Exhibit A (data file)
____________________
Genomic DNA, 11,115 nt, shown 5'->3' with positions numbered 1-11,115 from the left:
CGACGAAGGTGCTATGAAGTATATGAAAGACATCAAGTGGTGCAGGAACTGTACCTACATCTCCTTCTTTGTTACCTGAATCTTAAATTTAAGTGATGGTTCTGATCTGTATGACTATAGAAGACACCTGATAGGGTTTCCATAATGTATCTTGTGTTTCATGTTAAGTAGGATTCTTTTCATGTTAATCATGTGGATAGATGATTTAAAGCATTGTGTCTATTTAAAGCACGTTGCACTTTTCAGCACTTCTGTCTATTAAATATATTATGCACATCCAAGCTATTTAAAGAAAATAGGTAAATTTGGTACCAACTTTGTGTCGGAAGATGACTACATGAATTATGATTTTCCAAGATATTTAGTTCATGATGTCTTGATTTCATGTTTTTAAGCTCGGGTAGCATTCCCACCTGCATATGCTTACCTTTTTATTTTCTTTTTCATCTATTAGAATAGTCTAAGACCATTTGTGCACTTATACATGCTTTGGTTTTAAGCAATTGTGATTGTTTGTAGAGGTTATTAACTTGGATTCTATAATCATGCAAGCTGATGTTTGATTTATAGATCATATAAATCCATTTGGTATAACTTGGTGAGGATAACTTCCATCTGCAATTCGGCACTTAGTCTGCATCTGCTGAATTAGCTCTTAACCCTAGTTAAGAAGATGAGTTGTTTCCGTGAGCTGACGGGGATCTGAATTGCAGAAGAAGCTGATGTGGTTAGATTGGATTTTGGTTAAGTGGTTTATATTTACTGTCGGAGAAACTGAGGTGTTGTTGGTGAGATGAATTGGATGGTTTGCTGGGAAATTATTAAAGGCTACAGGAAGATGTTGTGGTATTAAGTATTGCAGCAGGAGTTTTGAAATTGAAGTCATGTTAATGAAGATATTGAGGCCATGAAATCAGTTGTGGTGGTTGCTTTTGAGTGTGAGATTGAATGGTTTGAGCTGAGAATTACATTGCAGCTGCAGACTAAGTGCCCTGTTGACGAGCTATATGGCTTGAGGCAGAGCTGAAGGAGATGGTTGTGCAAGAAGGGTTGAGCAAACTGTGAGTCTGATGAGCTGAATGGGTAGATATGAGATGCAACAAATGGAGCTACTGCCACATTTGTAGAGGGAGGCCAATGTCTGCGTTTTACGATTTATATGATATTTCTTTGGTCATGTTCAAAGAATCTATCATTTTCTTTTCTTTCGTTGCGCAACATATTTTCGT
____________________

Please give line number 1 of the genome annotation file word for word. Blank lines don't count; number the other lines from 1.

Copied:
Genomic DNA, 11,115 nt, shown 5'->3' with positions numbered 1-11,115 from the left: